Being one of six professional women chosen as this year’s Les Dames d’Escoffier International (LDEI) Legacy Award was a breathtaking and timely experience for my life. From Gala to orchard, this was not your average Legacy Award trip.
I traveled to Vancouver to spend a week with Dame Lee Murphy of Vista D’oro Farms & Preservatory and the Les Dames d’Escoffier, British Columbia Chapter. The first part of my trip centered on the Les Dames D’Escoffier BC Gala honoring Lidia Bastianich. Dame Murphy then opened her home and ten-acre farm in South Langley, BC to me. She shared her story with around the big farm table thumbing through the proofs of her upcoming cookbook, The Preservatory: Seasonally Inspired Recipes for Creating and Cooking with Artisanal Preserves. I was able to pitch in with harvest, from dodging hornets during the grape harvest to picking and preparing apples for the cooper pots. I got the first sips of wine aging in oak barrels and travel to other wineries to sample the terroir of the Fraser Valley.
My time in British Columbia was spent connecting with and learn from this large community of women- farmers, good food producers, chefs, retailers and restauranteurs (the entire farm to table chain). I had the opportunity to meet the Dames behind foodwords&images, The Gourmet Warehouse, Chicha Restaurant, Silk Road Teas, Pear Tree Restaurant, Nextjen and many other women-led food businesses. It's valuable to hear everyone’s story, to learn the good, the bad and the challenging parts of being a woman food entrepreneur - my Legacy Award trip gave me the insight and perspective for running my own restaurant and food business. This experience demonstrated the full power of women in community together.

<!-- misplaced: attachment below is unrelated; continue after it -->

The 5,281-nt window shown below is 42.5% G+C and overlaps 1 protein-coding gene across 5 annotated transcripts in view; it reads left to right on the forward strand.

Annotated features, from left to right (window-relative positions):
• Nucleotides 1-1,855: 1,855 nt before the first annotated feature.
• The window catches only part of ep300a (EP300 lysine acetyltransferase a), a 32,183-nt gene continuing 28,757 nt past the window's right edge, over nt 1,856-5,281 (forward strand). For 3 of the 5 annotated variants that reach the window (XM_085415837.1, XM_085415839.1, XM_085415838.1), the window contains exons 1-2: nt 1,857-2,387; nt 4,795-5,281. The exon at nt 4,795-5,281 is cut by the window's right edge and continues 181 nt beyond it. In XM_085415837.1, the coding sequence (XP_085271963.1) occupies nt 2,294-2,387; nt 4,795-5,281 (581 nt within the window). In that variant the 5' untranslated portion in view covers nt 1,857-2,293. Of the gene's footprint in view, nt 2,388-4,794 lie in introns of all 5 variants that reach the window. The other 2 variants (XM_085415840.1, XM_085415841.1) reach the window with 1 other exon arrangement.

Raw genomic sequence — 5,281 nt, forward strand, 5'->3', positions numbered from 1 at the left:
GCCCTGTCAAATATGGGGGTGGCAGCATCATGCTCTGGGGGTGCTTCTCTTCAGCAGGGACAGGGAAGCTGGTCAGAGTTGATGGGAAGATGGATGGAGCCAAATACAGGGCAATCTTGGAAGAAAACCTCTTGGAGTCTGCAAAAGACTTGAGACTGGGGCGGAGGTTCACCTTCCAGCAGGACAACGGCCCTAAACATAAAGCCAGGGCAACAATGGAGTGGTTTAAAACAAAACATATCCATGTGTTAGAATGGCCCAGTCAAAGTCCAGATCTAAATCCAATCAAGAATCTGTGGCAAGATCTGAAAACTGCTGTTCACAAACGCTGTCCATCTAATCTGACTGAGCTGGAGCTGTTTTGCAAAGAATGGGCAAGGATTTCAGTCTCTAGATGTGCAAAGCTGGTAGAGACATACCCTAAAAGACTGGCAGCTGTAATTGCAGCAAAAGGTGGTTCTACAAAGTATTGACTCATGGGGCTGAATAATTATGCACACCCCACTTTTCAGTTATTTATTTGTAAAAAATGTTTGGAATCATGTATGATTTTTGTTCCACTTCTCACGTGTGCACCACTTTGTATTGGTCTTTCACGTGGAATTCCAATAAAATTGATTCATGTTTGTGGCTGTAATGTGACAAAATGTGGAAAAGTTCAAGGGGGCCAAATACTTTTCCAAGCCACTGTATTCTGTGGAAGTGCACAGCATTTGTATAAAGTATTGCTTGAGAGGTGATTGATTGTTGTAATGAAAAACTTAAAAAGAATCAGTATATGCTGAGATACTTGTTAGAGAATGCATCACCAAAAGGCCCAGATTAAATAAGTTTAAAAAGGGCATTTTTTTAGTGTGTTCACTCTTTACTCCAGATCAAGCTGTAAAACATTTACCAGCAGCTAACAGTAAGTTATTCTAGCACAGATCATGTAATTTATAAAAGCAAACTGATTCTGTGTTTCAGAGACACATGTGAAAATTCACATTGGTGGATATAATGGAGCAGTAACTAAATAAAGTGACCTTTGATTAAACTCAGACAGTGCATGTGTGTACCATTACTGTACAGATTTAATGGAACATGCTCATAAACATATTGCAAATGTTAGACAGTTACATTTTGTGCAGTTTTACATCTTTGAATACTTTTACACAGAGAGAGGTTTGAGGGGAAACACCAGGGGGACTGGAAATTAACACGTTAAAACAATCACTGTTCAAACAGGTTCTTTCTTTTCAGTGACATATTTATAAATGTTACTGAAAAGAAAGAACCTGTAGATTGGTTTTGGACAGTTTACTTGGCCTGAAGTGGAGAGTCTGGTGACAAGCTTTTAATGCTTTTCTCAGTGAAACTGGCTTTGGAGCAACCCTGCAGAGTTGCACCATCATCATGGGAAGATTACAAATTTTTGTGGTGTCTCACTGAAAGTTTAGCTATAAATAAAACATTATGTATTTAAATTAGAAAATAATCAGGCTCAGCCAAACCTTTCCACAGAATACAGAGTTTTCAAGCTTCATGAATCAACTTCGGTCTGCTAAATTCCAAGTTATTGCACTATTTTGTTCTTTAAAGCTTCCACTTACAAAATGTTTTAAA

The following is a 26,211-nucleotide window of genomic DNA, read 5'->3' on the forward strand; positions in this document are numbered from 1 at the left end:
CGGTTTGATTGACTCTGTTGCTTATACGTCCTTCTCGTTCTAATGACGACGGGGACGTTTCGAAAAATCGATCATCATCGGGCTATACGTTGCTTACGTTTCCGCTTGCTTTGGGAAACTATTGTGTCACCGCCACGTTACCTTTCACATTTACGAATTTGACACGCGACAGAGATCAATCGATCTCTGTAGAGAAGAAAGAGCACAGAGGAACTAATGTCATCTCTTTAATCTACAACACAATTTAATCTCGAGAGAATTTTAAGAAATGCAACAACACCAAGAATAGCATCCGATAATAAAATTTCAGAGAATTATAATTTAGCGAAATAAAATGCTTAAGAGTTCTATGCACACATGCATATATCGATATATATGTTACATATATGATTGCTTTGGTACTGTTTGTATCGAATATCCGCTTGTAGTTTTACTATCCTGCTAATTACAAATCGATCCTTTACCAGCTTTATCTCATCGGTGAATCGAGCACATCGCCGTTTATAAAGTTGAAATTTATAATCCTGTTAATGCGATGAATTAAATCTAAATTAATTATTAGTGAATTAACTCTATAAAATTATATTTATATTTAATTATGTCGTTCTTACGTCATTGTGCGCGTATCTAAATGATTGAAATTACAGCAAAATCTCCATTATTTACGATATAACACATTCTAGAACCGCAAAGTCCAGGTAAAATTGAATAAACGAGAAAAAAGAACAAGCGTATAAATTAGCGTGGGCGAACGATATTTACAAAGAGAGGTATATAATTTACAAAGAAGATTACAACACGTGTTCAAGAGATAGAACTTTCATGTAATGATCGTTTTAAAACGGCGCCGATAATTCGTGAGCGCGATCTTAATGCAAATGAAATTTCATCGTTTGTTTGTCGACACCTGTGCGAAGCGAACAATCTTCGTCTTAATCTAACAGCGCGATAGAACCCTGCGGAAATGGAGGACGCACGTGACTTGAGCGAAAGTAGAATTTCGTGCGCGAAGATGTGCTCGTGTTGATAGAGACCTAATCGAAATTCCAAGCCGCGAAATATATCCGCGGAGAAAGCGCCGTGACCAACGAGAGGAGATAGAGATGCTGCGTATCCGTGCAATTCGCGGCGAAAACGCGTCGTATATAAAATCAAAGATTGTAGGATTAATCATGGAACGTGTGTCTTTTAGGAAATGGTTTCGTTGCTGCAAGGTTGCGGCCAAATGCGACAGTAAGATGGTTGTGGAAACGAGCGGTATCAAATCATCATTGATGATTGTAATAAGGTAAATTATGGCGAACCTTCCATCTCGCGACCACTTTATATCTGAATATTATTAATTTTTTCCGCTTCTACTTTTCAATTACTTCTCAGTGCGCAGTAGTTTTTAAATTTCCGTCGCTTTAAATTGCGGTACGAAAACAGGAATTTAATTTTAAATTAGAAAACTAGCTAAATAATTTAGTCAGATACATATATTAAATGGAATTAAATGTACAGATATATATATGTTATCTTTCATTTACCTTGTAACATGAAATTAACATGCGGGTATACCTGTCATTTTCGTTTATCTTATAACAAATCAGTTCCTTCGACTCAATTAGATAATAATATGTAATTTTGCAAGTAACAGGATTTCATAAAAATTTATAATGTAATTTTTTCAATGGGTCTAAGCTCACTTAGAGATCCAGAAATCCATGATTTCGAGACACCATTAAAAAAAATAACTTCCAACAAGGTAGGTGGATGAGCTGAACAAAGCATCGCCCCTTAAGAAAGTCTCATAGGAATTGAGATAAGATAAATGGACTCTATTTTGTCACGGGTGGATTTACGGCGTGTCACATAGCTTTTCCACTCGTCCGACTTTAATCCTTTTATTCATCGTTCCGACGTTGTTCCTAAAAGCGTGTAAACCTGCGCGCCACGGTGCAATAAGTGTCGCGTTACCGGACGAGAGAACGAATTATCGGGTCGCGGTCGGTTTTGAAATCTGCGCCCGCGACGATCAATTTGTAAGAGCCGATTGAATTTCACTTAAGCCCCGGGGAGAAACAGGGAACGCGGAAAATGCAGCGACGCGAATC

On the flight home I feverishly rewrote aspects of my restaurants business plan and created a product launch plan for my burgeoning Sage’s Larder food and wellness brand. As a new restauranteur, farmer, food and wellness entrepreneur, business often takes over your life. As a farmer, I want to design a successful growing program that focuses on growing fresh produce to scale. As a small food producer, I want to take that fresh produce and transform it into sauerkraut, pickles, shrubs and jams. As a woman restauranteur, I want to insure the financial success and commitment to working fresh and local ingredients, small producers and artisans at The Farmer & The Larder.
I shared my journey with everyone that I came into contact with and when Hurricane Matthew hit I was able to draw on those stories of resiliency, flexibility and community in rebuilding. These are the lessons that will stick with me for a lifetime.